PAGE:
This sweet, family-friendly holiday play has been tickling funny bones for a couple of decades by first playing up the appalling nature of the six Herdman siblings — in the opening moments we learn they’re the “worst kids in the world” — and then watching their transformation as they experience the Christmas story for the first time.
Director J. Daniel Herring doles out Christmas-feast-sized portions of sentiment in his nostalgic production. (And this is certainly the time of year that he can get away with it.) He pushes the time period firmly into the past, giving us a 1950s setting with a squeaky-clean “Father Knows Best” atmosphere. (Sarah Gallegos’ nice costumes help set the mood.) And by creating an additional character — a grown-up version of Beth Bradley, played with tenderness and aplomb by Ashley Taylor — to recount her memories of the pageant and serve as an ever-present onlooker, the nostalgia is confirmed. Just to seal the deal, Herring makes her character pregnant. Altogether now: Awww.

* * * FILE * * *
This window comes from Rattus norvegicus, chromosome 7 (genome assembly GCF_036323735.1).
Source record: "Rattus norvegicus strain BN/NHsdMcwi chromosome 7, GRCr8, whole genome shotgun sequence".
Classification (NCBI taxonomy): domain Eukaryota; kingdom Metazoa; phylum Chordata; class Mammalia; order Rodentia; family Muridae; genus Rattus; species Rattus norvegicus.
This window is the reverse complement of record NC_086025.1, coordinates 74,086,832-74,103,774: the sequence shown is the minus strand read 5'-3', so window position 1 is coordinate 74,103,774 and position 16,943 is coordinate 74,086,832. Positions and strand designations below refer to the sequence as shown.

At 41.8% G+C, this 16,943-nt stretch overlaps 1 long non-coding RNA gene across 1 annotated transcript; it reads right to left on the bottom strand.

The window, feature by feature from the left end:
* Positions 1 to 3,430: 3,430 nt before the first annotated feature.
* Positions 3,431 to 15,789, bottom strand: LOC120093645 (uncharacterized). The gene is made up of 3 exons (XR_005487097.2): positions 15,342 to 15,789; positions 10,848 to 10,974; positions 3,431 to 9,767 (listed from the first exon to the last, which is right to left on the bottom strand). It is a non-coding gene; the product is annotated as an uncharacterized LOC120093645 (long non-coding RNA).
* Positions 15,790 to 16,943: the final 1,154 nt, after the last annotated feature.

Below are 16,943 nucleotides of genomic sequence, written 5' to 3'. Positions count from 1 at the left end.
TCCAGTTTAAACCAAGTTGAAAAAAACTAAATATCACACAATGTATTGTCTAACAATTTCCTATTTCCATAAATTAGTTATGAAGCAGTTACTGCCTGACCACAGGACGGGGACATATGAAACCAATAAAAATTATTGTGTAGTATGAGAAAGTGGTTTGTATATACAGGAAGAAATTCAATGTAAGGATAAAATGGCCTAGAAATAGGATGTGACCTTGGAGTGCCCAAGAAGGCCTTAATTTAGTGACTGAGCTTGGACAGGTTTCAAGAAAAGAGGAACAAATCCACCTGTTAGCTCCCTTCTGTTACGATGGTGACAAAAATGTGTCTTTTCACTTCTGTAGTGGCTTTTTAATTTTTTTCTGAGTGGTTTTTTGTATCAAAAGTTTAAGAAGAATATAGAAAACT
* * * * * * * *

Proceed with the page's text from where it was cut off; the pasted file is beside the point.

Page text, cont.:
How well do you know your neighbors? There’s a little bit of the voyeur in all of us — and there always has been. Though it might stun the generation that can’t remember a pre-online world, people have spied, snooped, gossiped about and ruthlessly inventoried those who lived around them ever since the first cave-dweller condo association was formed.
With modern technology, however, some of the ways we keep tabs on our neighbors have changed — and gotten easier. In “T.I.C. Trenchcoat in Common,” which continues through Saturday at Fresno State, a young woman we know only as “Kid” chronicles the goings-on around her in the tight San Francisco quarters she shares with her neighbors by writing a tell-all blog and training surveillance cameras on them.
Director J. Daniel Herring and a hard-working (and not always clothed) cast of Fresno State students have a lot of fun with this production, and they get points for gutsiness. The staging is clever and thoughtful, the production design is full of spark, and the cast fully embraces playwright Peter Sinn Nachtrieb’s eccentric characters.